In this example, all performers must be The entity relationship diagram above. The entity relationship (ER) data model has existed for over 35 years. For the rest of this chapter, we will use a sample database called the COMPANY Many to many relationships become associative tables with at least two foreign keys. CS Home Data Modeling ERD Entities Relationships Attributes Example A single entity instance in one entity class (parent) is related to multiple entity.
Consider the following requirements list: The university offers one or more programs. A program is made up of one or more courses. A student must enroll in a program. A student takes the courses that are part of her program. A program has a name, a program identifier, the total credit points required to graduate, and the year it commenced.
A course has a name, a course identifier, a credit point value, and the year it commenced. Students have one or more given names, a surname, a student identifier, a date of birth, and the year they first enrolled. When he finishes the course, a grade such as A or B and a mark such as 60 percent are recorded. Each course in a program is sequenced into a year for example, year 1 and a semester for example, semester 1.
Although it is compact, the diagram uses some advanced features, including relationships that have attributes and two many-to-many relationships. The ER diagram of the university database In our design: Each student must be enrolled in a program, so the Student entity participates totally in the many-to-one EnrollsIn relationship with Program.
A program can exist without having any enrolled students, so it participates partially in this relationship. As a weak entity, Course participates totally in the many-to-one identifying relationship with its owning Program.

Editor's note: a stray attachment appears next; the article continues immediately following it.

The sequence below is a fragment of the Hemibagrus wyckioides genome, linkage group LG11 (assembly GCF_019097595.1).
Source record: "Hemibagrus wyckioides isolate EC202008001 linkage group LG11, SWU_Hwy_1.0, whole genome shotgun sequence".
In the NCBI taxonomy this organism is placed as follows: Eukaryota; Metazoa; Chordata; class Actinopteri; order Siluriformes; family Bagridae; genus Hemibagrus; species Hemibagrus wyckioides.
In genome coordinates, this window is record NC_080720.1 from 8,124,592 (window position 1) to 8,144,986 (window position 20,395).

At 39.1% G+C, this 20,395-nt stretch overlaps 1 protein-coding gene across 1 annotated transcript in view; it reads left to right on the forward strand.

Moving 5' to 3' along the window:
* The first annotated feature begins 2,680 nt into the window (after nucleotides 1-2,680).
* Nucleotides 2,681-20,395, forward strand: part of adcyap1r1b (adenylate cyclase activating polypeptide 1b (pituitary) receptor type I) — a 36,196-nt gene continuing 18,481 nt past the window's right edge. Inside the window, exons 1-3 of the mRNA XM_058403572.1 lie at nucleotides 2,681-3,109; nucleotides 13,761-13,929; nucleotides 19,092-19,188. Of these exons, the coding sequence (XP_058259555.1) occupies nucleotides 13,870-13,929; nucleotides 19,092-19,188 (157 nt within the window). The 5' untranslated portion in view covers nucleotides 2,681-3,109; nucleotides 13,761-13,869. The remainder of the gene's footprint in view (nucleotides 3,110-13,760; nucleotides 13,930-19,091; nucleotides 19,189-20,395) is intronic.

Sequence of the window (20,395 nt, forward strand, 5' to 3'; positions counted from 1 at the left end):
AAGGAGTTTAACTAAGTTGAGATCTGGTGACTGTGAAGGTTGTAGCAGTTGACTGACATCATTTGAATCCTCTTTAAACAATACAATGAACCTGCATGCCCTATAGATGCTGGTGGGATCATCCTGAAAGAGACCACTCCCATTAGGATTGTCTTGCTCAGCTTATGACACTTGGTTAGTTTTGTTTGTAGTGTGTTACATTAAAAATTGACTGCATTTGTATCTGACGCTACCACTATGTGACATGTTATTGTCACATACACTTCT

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This relationship has Year and Semester attributes that identify its sequence position. Student and Course are related through the many-to-many Attempts relationships; a course can exist without a student, and a student can be enrolled without attempting any courses, so the participation is not total.
When a student attempts a course, there are attributes to capture the Year and Semester, and the Mark and Grade. For a real university, many more aspects would need to be captured by the database.
The airline has one or more airplanes. An airplane has a model number, a unique registration number, and the capacity to take one or more passengers.
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An airplane flight has a unique flight number, a departure airport, a destination airport, a departure date and time, and an arrival date and time. Each flight is carried out by a single airplane. A passenger has given names, a surname, and a unique email address.
A passenger can book a seat on a flight. The ER diagram of the flight database An Airplane is uniquely identified by its RegistrationNumber, so we use this as the primary key.
A Flight is uniquely identified by its FlightNumber, so we use the flight number as the primary key. The departure and destination airports are captured in the From and To attributes, and we have separate attributes for the departure and arrival date and time. Because no two passengers will share an email address, we can use the EmailAddress as the primary key for the Passenger entity.
An airplane can be involved in any number of flights, while each flight uses exactly one airplane, so the Flies relationship between the Airplane and Flight relationships has cardinality 1: N; because a flight cannot exist without an airplane, the Flight entity participates totally in this relationship.
A passenger can book any number of flights, while a flight can be booked by any number of passengers. N Books relationship between the Passenger and Flight relationship, but considering the issue more carefully shows that there is a hidden entity here: We capture this by creating the intermediate entity Booking and 1: N relationships between it and the Passenger and Flight entities.